Sunshine Blogger Award

Recently, Liv K. Fisher tagged me in the Sunshine Blogger Award. And since I love tags (free blog post ideas? Yes, please!) today that is what you get! Also, she went with a bookish theme for her questions, so I absolutely couldn’t resist. I could talk about books all day long!
The Rules
  • Thank the person who tagged you. Thanks, Liv!!!
  • Copy and answer the eleven questions provided. check!
  • Tag up to eleven new bloggers to complete the challenge. um… not sure I can do that… we’ll see when we get there…
  • Write eleven new questions for them to answer. check!

The Questions

Which book on your shelf has the prettiest cover?
I’m torn on this one as I’m extremely partial to Angelina’s covers for my books… but that feels like cheating. So… um… is it still cheating of I pick the Five Enchanted Roses cover?

What is one of your all-time favorite fantasy novels?
I can only pick ONE? What kind of question is this? Well, I’m going to go a little Gollum “Riddles in the Dark” on you here.
The Hobbit and Lord of the Rings
The Enchanted Forest Chronicles
The Death Gate Cycle
The Song of Albion Series
The Chronicles of Narnia

I cannot narrow it down any further than that… and even that is painful as it leaves out the Chronicles of Prydain and The Pendragon Cycle and Tales of Goldstone Wood and Ella Enchanted and Dragon of the Lost Sea and… you get the picture.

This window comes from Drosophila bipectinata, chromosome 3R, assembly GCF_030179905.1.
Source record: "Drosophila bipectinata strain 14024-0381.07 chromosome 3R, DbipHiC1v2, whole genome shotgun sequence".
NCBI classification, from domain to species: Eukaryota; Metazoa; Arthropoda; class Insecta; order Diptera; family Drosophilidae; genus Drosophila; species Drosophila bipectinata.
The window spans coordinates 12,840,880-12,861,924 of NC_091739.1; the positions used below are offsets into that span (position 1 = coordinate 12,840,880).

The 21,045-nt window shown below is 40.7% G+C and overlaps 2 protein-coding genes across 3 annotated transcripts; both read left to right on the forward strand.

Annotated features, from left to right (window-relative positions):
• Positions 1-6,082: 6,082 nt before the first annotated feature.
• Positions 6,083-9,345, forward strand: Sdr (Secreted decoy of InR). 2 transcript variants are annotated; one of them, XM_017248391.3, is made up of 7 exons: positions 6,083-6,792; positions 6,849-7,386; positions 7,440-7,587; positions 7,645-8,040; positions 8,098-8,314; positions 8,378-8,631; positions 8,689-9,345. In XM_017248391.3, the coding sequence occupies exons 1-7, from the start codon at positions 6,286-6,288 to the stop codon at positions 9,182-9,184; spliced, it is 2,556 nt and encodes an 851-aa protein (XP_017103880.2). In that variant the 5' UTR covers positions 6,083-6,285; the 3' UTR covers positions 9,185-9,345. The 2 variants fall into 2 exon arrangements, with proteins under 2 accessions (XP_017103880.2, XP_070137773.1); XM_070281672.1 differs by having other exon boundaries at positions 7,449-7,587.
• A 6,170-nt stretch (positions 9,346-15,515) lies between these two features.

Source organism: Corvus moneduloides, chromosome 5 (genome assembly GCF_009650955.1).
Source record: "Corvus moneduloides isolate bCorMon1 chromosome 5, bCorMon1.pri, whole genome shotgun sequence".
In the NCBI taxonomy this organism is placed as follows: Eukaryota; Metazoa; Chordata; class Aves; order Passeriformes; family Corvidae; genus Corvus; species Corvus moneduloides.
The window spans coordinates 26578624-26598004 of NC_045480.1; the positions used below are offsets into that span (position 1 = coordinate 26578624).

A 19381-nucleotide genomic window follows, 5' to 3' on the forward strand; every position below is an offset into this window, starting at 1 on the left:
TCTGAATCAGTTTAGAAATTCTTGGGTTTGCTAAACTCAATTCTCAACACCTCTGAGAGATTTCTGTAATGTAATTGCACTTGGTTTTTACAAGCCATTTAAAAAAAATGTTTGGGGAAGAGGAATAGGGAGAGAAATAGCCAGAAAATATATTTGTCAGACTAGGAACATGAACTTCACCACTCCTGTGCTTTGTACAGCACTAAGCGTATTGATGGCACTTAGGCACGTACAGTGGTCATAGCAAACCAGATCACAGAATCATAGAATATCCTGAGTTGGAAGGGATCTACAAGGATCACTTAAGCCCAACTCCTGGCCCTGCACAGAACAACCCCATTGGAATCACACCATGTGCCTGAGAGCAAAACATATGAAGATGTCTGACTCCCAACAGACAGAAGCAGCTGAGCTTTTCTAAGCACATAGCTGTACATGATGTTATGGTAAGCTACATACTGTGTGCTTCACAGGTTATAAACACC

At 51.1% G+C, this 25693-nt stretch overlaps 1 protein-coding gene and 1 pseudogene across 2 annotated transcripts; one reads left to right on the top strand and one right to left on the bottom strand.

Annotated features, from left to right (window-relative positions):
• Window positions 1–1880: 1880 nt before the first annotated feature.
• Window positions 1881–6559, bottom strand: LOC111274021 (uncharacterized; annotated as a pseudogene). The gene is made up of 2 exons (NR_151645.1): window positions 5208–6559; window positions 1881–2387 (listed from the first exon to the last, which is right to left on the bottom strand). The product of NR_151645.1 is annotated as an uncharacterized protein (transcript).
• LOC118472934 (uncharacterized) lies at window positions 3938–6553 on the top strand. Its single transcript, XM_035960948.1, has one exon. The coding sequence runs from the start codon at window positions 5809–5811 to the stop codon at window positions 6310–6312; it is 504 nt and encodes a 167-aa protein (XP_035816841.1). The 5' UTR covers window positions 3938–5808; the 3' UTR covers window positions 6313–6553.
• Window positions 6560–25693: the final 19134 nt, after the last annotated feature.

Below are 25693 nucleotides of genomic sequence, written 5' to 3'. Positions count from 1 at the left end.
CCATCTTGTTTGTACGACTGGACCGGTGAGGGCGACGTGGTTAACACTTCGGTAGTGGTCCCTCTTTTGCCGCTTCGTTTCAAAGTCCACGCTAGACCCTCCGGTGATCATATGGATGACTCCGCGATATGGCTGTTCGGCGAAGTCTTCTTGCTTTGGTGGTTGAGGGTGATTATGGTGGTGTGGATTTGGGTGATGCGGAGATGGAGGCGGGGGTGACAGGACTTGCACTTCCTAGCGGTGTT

Who is one author whose writing is SO GOOD that it makes you want to sit down and up your word count?
Seriously, picking just one is hard, particularly since I would say there are different reasons that certain authors make me want to sit down and write. Timothy Zahn’s plots and characters inspire me to write new adventures and not stick to a single series. C.S. Lewis and Janette Oke inspire me with their ability to evoke emotions with single lines of text that make my spirit soar. Diana Wynne Jones and her complex, out-of-the-box sorts of stories always make me want to sit down and write something totally new. Patricia St. John and George MacDonald make me want to write something heart-wrenchingly beautiful. Recently-discovered authors like H.L. Burke, Marc Secchia, and Lea Doue make me want to write something unique and magical.

What is one of your favourite fairytales?
Whew, finally, a question I can answer. The Apple of Contentment by Howard Pyle. (I love fairy tales, though, and have lots of other favorites, as well)

What is one of your favourite fairytale retellings, book or movie?
Hmmm, I really love Robin McKinley’s “Beauty” retelling of Beauty and the Beast. And of course I really enjoy the retellings in the Five Something Something anthologies put out by Rooglewood Press. I also really enjoyed Cloaked by Alex Flinn.

Is there a protagonist you just totally connect with? Who is it, and which book are they from?
I have always felt a kinship with Cimorene, the princess in Dealing with Dragons. I love her practical, no-nonsense approach to things. She has dreams, but she also is willing to get her hands dirty and work hard. She is feisty and precocious, but she also does respect her parents and endeavors to obey them.

Who are your top three to five favourite authors? Have you met any of them? Conducted interviews with them?